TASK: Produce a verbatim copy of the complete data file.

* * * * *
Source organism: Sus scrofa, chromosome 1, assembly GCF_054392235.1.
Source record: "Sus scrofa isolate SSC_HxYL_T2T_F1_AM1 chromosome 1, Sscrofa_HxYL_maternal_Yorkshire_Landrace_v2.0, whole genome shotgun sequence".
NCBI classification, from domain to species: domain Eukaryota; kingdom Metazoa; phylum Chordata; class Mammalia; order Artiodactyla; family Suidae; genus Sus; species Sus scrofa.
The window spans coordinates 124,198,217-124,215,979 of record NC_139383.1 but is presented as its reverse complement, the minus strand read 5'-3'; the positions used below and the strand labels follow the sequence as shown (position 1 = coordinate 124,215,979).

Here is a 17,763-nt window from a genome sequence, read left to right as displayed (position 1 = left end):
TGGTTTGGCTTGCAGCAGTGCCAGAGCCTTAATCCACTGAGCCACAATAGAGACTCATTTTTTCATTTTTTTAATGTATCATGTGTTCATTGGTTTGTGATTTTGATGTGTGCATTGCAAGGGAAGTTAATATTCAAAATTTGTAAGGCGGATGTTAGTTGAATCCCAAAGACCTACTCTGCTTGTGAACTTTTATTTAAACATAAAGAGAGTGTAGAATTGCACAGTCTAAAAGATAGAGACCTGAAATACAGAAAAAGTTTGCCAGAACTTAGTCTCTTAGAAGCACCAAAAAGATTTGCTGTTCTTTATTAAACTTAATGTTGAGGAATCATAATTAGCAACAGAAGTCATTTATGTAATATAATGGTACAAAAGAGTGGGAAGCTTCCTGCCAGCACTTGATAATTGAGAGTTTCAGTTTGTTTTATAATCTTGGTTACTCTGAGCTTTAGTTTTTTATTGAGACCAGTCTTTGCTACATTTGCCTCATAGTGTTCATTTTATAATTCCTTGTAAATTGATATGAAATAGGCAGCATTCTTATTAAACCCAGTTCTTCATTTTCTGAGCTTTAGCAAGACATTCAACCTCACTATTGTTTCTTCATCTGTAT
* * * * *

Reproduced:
Source organism: Sus scrofa, chromosome 1, assembly GCF_054392235.1.
Source record: "Sus scrofa isolate SSC_HxYL_T2T_F1_AM1 chromosome 1, Sscrofa_HxYL_maternal_Yorkshire_Landrace_v2.0, whole genome shotgun sequence".
NCBI classification, from domain to species: domain Eukaryota; kingdom Metazoa; phylum Chordata; class Mammalia; order Artiodactyla; family Suidae; genus Sus; species Sus scrofa.
The window spans coordinates 124,198,217-124,215,979 of record NC_139383.1 but is presented as its reverse complement, the minus strand read 5'-3'; the positions used below and the strand labels follow the sequence as shown (position 1 = coordinate 124,215,979).

Here is a 17,763-nt window from a genome sequence, read left to right as displayed (position 1 = left end):
TGGTTTGGCTTGCAGCAGTGCCAGAGCCTTAATCCACTGAGCCACAATAGAGACTCATTTTTTCATTTTTTTAATGTATCATGTGTTCATTGGTTTGTGATTTTGATGTGTGCATTGCAAGGGAAGTTAATATTCAAAATTTGTAAGGCGGATGTTAGTTGAATCCCAAAGACCTACTCTGCTTGTGAACTTTTATTTAAACATAAAGAGAGTGTAGAATTGCACAGTCTAAAAGATAGAGACCTGAAATACAGAAAAAGTTTGCCAGAACTTAGTCTCTTAGAAGCACCAAAAAGATTTGCTGTTCTTTATTAAACTTAATGTTGAGGAATCATAATTAGCAACAGAAGTCATTTATGTAATATAATGGTACAAAAGAGTGGGAAGCTTCCTGCCAGCACTTGATAATTGAGAGTTTCAGTTTGTTTTATAATCTTGGTTACTCTGAGCTTTAGTTTTTTATTGAGACCAGTCTTTGCTACATTTGCCTCATAGTGTTCATTTTATAATTCCTTGTAAATTGATATGAAATAGGCAGCATTCTTATTAAACCCAGTTCTTCATTTTCTGAGCTTTAGCAAGACATTCAACCTCACTATTGTTTCTTCATCTGTAT